Shane Long: a brief history of Reading’s star striker

Shane Long

Shane Long was a complete unknown when he arrived at Reading in June 2005, writes Royals supporter Jon Keen. In fact, many wondered if his only role was to keep Kevin Doyle company, as they were both signed together from Cork City. This was for a combined fee of around £80,000, on the recommendation of Cork’s manager, Pat Dolan, to his brother Eamonn, who was Reading’s academy manager. But whilst we knew something of Doyle and his potential, nothing was known about 18 year-old Shane.

Talk from the camp in the early days was mainly how quiet and shy he was, until he surprised everyone with his guitar-playing and singing — I remember Steve Coppell telling a fans’ forum how surprised the whole squad was when shy little Shane, who wouldn’t say “boo” to a goose, suddenly came alive with a guitar in his hand.

That first season was Reading’s record-breaking 106 point Championship-winning season and, as Doyle, Kitson and Lita scored buckets of goals, Shane’s chances were limited. Steve Coppell tended to keep him back as an impact substitute, and in that first season Shane started one Championship game but came off the bench 10 times, scoring three times in the process.

Reviews were mixed for Shane — he was obviously immensely strong and would never give up on chasing a lost cause, but it was also clear that he was still learning the game. He’d come to it relatively late, as a teenager, having been a very promising Hurler — in fact he’d appeared in two Under-18 All-Ireland Hurling Championship semi-finals with Tipperary at Croke Park. Incidentally, when he came on as substitute for the Republic of Ireland against Slovakia in March 2007 Shane became the first person ever to have played both hurling and international football at that venue. But what we saw was a raw footballer — great enthusiasm and energy, but some of the skills and tactical awareness to be expected in a player of Shane’s age seemed to be lacking.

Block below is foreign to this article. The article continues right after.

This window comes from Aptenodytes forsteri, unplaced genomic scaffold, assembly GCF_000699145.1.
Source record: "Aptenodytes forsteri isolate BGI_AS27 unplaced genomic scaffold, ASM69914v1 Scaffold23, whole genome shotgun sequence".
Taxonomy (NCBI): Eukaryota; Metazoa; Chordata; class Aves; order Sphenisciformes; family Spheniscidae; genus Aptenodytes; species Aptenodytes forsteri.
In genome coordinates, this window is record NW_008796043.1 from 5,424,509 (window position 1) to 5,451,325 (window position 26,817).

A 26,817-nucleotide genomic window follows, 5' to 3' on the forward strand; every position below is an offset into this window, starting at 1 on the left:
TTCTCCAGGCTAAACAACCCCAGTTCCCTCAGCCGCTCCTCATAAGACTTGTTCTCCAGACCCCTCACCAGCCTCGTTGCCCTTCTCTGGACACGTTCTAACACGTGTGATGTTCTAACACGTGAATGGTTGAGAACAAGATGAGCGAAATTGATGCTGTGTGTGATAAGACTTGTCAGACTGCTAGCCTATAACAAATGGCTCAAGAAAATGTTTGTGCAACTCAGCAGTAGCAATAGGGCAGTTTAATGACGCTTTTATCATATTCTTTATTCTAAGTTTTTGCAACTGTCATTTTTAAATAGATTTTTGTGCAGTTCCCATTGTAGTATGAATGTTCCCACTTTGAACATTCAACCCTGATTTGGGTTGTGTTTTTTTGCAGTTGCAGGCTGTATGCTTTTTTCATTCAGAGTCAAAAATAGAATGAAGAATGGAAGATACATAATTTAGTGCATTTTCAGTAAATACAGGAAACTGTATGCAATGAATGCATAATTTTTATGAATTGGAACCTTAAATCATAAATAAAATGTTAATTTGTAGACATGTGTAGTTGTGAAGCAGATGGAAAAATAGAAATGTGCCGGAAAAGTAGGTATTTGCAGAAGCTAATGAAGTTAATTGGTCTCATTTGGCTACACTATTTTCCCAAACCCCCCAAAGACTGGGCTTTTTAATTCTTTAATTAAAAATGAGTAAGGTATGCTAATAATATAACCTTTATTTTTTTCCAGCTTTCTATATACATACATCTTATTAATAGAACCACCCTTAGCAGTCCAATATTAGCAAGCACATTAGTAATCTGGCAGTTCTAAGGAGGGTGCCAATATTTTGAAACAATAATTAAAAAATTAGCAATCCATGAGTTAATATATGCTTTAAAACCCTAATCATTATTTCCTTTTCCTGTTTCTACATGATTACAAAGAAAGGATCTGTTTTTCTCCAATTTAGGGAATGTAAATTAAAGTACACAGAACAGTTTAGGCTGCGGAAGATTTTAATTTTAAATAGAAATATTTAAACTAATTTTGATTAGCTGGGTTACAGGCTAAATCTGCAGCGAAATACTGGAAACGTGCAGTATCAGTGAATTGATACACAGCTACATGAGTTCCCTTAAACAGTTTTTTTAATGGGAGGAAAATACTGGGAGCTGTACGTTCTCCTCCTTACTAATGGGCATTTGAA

The next three seasons — two in the Premier League and one struggling to return to it – didn’t do him many favours. Despite still needing match-time and obviously desperate for experience, Steve Coppell persisted in keeping him back as an “impact sub”. In two Premier League seasons he started only 16 league matches but came off the bench 34 times, scoring just five goals.

The majority of Reading supporters — as well as at least one senior coach — believed that if ever a player would benefit from the experience to be gained from a loan spell to a lower level then Shane would be that player. But that didn’t happen and the next season saw the same pattern – 11 starts and 26 substitute appearances. Things changed slightly the following season under Brendan Rodgers, but the whole team laboured under a massive cloud of despondency and ineptitude and Shane only played 10 games under Rodgers, without scoring.

The turning point came when Brian McDermott took over in December 2009 — and for many the resurrection of Shane’s career will be high on the list of miracles Brian has performed in the last 18 months. McDermott’s great talent is how he understands and motivates his players, and the relationship he has with Shane illustrates this perfectly. As Chief Scout and Reserve Team Manager under both Coppell and Rodgers, he probably knows more about Shane Long and how to get the best out of him than anyone else alive — and he oversaw Shane’s development from a shy teenager in a strange country to a supreme goal-scoring machine.

It’s obvious that Shane is very much a “confidence player”, and Brian knows how to manage him and build up that confidence. It first kicked into life in the match that kick-started Brian’s reign, and gained him the manager’s job on a permanent basis. This was the dramatic extra-time win in the FA Cup at Anfield, where Shane was outstanding. As well as winning the 90th-minute penalty that took the game to extra time, Shane scored the winner ten minutes later. That sparked a run of form with him scoring seven in six as Reading surged out of relegation trouble and to the fringes of the play-offs.